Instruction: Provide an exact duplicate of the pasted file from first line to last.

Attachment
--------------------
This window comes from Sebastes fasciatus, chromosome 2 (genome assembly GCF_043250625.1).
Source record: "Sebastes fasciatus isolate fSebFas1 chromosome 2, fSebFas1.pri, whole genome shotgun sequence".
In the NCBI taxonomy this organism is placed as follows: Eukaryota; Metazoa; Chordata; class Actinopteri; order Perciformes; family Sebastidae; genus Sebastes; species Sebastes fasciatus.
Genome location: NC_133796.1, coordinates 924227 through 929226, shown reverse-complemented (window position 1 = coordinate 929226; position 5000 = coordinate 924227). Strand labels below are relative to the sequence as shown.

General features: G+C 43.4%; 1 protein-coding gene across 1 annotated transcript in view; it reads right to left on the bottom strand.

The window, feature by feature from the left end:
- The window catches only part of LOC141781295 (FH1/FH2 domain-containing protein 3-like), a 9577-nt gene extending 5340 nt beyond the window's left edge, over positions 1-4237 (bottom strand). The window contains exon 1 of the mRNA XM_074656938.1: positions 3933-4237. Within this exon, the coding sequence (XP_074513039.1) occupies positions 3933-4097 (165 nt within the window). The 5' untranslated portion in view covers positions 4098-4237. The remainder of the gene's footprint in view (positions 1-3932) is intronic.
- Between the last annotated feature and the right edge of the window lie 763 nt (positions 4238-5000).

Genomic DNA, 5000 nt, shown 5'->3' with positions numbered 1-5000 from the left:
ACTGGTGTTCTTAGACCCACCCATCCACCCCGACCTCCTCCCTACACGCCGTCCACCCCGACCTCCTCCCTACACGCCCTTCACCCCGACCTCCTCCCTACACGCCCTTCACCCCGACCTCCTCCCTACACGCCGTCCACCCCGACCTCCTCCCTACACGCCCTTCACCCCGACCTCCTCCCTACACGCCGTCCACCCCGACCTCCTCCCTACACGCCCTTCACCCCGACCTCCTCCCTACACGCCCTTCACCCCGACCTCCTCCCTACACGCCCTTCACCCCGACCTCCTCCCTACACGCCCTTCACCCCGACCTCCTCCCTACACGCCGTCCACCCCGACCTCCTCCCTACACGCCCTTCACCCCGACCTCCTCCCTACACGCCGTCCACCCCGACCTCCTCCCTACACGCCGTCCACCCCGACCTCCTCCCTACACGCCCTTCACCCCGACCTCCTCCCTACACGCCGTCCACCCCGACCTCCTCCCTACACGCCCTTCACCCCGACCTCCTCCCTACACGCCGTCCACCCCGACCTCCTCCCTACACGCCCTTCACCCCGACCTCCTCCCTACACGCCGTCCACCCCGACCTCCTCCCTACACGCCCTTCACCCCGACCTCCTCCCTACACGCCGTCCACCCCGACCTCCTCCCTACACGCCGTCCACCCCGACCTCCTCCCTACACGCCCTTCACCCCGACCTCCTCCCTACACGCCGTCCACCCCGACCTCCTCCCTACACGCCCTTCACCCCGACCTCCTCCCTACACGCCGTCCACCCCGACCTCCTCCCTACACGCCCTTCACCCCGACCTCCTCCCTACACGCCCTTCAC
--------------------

This window comes from Sebastes fasciatus, chromosome 2 (genome assembly GCF_043250625.1).
Source record: "Sebastes fasciatus isolate fSebFas1 chromosome 2, fSebFas1.pri, whole genome shotgun sequence".
In the NCBI taxonomy this organism is placed as follows: Eukaryota; Metazoa; Chordata; class Actinopteri; order Perciformes; family Sebastidae; genus Sebastes; species Sebastes fasciatus.
Genome location: NC_133796.1, coordinates 924227 through 929226, shown reverse-complemented (window position 1 = coordinate 929226; position 5000 = coordinate 924227). Strand labels below are relative to the sequence as shown.

General features: G+C 43.4%; 1 protein-coding gene across 1 annotated transcript in view; it reads right to left on the bottom strand.

The window, feature by feature from the left end:
- The window catches only part of LOC141781295 (FH1/FH2 domain-containing protein 3-like), a 9577-nt gene extending 5340 nt beyond the window's left edge, over positions 1-4237 (bottom strand). The window contains exon 1 of the mRNA XM_074656938.1: positions 3933-4237. Within this exon, the coding sequence (XP_074513039.1) occupies positions 3933-4097 (165 nt within the window). The 5' untranslated portion in view covers positions 4098-4237. The remainder of the gene's footprint in view (positions 1-3932) is intronic.
- Between the last annotated feature and the right edge of the window lie 763 nt (positions 4238-5000).

Genomic DNA, 5000 nt, shown 5'->3' with positions numbered 1-5000 from the left:
ACTGGTGTTCTTAGACCCACCCATCCACCCCGACCTCCTCCCTACACGCCGTCCACCCCGACCTCCTCCCTACACGCCCTTCACCCCGACCTCCTCCCTACACGCCCTTCACCCCGACCTCCTCCCTACACGCCGTCCACCCCGACCTCCTCCCTACACGCCCTTCACCCCGACCTCCTCCCTACACGCCGTCCACCCCGACCTCCTCCCTACACGCCCTTCACCCCGACCTCCTCCCTACACGCCCTTCACCCCGACCTCCTCCCTACACGCCCTTCACCCCGACCTCCTCCCTACACGCCCTTCACCCCGACCTCCTCCCTACACGCCGTCCACCCCGACCTCCTCCCTACACGCCCTTCACCCCGACCTCCTCCCTACACGCCGTCCACCCCGACCTCCTCCCTACACGCCGTCCACCCCGACCTCCTCCCTACACGCCCTTCACCCCGACCTCCTCCCTACACGCCGTCCACCCCGACCTCCTCCCTACACGCCCTTCACCCCGACCTCCTCCCTACACGCCGTCCACCCCGACCTCCTCCCTACACGCCCTTCACCCCGACCTCCTCCCTACACGCCGTCCACCCCGACCTCCTCCCTACACGCCCTTCACCCCGACCTCCTCCCTACACGCCGTCCACCCCGACCTCCTCCCTACACGCCGTCCACCCCGACCTCCTCCCTACACGCCCTTCACCCCGACCTCCTCCCTACACGCCGTCCACCCCGACCTCCTCCCTACACGCCCTTCACCCCGACCTCCTCCCTACACGCCGTCCACCCCGACCTCCTCCCTACACGCCCTTCACCCCGACCTCCTCCCTACACGCCCTTCAC